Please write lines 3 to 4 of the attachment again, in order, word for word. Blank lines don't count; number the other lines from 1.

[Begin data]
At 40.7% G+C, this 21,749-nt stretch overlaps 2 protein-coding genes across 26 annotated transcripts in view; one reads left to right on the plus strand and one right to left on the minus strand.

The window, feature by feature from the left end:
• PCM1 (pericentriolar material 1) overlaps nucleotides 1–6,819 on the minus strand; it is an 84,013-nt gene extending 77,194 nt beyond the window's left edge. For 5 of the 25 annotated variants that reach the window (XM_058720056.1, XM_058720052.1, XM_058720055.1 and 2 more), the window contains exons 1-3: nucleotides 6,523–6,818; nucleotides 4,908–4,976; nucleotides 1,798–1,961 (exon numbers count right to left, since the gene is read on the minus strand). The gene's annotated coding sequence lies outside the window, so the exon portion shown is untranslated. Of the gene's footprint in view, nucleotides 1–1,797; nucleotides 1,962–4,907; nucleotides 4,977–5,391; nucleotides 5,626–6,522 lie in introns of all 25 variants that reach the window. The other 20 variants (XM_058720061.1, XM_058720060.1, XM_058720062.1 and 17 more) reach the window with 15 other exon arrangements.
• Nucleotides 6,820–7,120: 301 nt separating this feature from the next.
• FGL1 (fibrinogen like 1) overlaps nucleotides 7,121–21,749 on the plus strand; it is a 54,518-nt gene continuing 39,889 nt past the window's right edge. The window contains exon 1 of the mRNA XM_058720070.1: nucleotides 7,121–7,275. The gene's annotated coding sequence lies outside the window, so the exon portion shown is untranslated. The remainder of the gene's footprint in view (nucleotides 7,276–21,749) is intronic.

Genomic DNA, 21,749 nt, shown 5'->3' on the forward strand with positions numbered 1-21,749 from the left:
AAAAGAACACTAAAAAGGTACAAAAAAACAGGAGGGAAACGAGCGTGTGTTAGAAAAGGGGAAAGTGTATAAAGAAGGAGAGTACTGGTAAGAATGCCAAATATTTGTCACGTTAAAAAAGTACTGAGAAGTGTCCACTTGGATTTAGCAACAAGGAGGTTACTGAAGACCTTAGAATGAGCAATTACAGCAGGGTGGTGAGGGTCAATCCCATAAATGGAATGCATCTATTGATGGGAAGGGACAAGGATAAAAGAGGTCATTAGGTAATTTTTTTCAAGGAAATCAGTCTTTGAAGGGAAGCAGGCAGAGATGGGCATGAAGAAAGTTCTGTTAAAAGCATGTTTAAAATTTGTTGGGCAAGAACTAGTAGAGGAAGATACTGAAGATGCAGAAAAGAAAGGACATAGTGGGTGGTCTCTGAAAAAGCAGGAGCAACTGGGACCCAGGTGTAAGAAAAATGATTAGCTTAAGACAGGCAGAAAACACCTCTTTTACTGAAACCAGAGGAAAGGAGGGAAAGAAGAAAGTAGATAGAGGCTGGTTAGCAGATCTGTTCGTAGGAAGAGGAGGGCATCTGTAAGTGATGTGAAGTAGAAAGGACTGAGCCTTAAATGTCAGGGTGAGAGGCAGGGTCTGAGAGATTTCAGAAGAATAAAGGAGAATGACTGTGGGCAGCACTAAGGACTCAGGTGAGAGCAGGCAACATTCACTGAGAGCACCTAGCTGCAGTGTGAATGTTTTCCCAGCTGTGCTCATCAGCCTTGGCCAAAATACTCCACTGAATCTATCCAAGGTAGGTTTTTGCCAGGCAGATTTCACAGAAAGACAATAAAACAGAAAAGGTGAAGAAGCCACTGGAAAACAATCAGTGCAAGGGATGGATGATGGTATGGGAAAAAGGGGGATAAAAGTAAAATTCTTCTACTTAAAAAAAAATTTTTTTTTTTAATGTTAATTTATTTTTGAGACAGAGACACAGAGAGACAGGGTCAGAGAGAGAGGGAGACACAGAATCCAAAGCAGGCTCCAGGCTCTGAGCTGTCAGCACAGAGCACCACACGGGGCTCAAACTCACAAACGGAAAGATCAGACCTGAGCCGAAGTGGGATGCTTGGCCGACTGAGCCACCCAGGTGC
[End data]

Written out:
• PCM1 (pericentriolar material 1) overlaps nucleotides 1–6,819 on the minus strand; it is an 84,013-nt gene extending 77,194 nt beyond the window's left edge. For 5 of the 25 annotated variants that reach the window (XM_058720056.1, XM_058720052.1, XM_058720055.1 and 2 more), the window contains exons 1-3: nucleotides 6,523–6,818; nucleotides 4,908–4,976; nucleotides 1,798–1,961 (exon numbers count right to left, since the gene is read on the minus strand). The gene's annotated coding sequence lies outside the window, so the exon portion shown is untranslated. Of the gene's footprint in view, nucleotides 1–1,797; nucleotides 1,962–4,907; nucleotides 4,977–5,391; nucleotides 5,626–6,522 lie in introns of all 25 variants that reach the window. The other 20 variants (XM_058720061.1, XM_058720060.1, XM_058720062.1 and 17 more) reach the window with 15 other exon arrangements.
• Nucleotides 6,820–7,120: 301 nt separating this feature from the next.